The stereotype of the clumsy robot may soon become a thing of the past thanks to ongoing research at the University of California, Berkeley, where a team of engineers has created a thin and interactive sensor network that can be layered onto the surfaces of virtually any shape. The device gives out immediate feedback via an LED light when touched, and could be used to create smart bandages that monitor vitals in a patient in real time, wallpapers that act as touchscreens, or even to give humanoid robots that elusive "human touch."
Full control of the human hand takes up a very large portion of our motor cortex, and the delicate balance of forces, pressures and coordinated movements required to write on a piece of paper, cross our fingers or hit a tennis ball is extremely tough to replicate in a lab.
NEW ATLAS NEEDS YOUR SUPPORT
Upgrade to a Plus subscription today, and read the site without ads.
It's just US$19 a year.UPGRADE NOW
Focusing on factors which used to be overlooked in the field of robotics (such as palm flexibility), researchers such as former tennis pro Yoky Matsuoka have gone a long way toward improving flexibility and range of motion in robotic hands. Making a robot more sensitive to the touch, however, is proving a harder challenge.
This is where Berkeley's research comes in. A team of engineers led by Prof. Ali Javey has built on a previous design of theirs to create a matrix of interactive pressure sensors that, when touched, immediately respond by lighting up with an intensity proportionate to the pressure being applied. Unlike your stiff iPhone touchscreen, this system is highly flexible and can be easily laminated onto any surface, no matter how geometrically complex (read: a robotic hand).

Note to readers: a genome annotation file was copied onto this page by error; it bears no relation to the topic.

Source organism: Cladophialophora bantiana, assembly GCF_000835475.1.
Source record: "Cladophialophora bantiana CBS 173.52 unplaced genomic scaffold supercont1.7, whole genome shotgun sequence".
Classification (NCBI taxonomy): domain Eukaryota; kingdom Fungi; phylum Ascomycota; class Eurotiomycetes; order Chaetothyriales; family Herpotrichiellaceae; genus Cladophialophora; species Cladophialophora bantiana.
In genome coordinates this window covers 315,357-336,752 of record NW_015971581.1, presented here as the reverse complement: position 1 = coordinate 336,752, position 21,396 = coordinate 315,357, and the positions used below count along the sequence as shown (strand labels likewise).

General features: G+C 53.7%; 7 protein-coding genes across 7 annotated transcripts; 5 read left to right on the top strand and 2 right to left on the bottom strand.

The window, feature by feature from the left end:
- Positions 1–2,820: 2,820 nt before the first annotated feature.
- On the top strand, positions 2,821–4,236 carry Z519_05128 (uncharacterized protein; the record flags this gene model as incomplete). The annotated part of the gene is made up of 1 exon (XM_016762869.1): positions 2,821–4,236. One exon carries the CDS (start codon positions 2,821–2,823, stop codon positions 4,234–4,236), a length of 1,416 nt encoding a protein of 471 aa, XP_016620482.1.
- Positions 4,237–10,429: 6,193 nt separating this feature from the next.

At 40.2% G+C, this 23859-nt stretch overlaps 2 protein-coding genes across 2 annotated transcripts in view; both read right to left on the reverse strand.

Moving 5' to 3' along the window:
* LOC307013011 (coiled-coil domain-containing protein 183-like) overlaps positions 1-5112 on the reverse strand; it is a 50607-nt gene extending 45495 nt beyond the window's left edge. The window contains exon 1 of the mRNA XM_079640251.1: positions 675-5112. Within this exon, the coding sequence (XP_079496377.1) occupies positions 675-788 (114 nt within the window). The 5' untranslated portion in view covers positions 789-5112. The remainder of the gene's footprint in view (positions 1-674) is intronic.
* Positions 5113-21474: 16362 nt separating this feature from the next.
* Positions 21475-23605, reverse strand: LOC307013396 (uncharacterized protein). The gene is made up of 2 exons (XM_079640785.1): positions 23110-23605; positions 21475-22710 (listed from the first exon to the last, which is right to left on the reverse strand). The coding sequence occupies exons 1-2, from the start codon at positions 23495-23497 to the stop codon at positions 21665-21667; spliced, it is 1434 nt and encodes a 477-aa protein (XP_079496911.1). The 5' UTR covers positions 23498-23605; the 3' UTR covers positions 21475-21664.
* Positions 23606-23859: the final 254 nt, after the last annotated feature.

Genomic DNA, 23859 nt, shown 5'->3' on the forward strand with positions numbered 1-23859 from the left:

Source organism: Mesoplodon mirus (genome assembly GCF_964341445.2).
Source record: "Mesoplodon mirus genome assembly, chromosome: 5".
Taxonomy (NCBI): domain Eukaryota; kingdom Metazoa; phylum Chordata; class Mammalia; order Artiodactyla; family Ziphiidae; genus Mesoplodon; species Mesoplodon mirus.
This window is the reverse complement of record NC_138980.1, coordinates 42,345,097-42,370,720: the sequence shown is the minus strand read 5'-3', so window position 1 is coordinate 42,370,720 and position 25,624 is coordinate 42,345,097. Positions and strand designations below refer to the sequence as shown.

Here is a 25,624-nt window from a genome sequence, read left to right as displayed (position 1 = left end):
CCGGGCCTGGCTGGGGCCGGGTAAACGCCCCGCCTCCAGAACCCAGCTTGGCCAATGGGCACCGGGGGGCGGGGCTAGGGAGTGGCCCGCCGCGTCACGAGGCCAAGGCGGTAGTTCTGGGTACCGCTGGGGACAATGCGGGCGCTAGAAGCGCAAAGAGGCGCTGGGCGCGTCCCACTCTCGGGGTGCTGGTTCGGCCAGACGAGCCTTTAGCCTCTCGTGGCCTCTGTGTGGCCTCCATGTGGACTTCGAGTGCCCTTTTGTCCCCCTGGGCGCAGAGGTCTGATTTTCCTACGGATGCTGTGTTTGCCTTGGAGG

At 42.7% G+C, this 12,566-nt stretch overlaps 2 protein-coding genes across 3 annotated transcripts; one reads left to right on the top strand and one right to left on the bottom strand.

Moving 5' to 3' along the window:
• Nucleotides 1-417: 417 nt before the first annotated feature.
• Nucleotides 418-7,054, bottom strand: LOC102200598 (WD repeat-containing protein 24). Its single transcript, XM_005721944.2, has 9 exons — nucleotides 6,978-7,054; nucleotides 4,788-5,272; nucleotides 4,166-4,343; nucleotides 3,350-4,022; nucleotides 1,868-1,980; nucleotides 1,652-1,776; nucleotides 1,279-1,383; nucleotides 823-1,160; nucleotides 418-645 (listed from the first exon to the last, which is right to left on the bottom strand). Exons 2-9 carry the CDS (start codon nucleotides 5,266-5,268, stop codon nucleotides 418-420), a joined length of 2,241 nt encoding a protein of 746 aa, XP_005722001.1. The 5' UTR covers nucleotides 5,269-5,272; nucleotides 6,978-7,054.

Manufacturing the device was relatively straightforward. The researchers deposited a thin layer of polymer on top of a silicon wafer and then used standard semiconductor manufacturing techniques to layer in a transistor, an organic LED and a pressure sensor on top of each other. Finally, they simply peeled off the plastic from the silicon base, leaving a freestanding film with a sensor network embedded in it.
The result was a matrix of 16 by 16 sensors that is highly interactive – with a response time of just one millisecond, which is a hundred times faster than previous attempts.
"The electronic components are all vertically integrated, which is a fairly sophisticated system to put onto a relatively cheap piece of plastic," says Javey. "What makes this technology potentially easy to commercialize is that the process meshes well with existing semiconductor machinery."
Currently, the engineers are working on manufacturing a more advanced version of the sensors that can respond to temperature and light as well as touch. A paper on the research appeared recently published in the journal Nature Materials.
The video below shows the e-skin in action.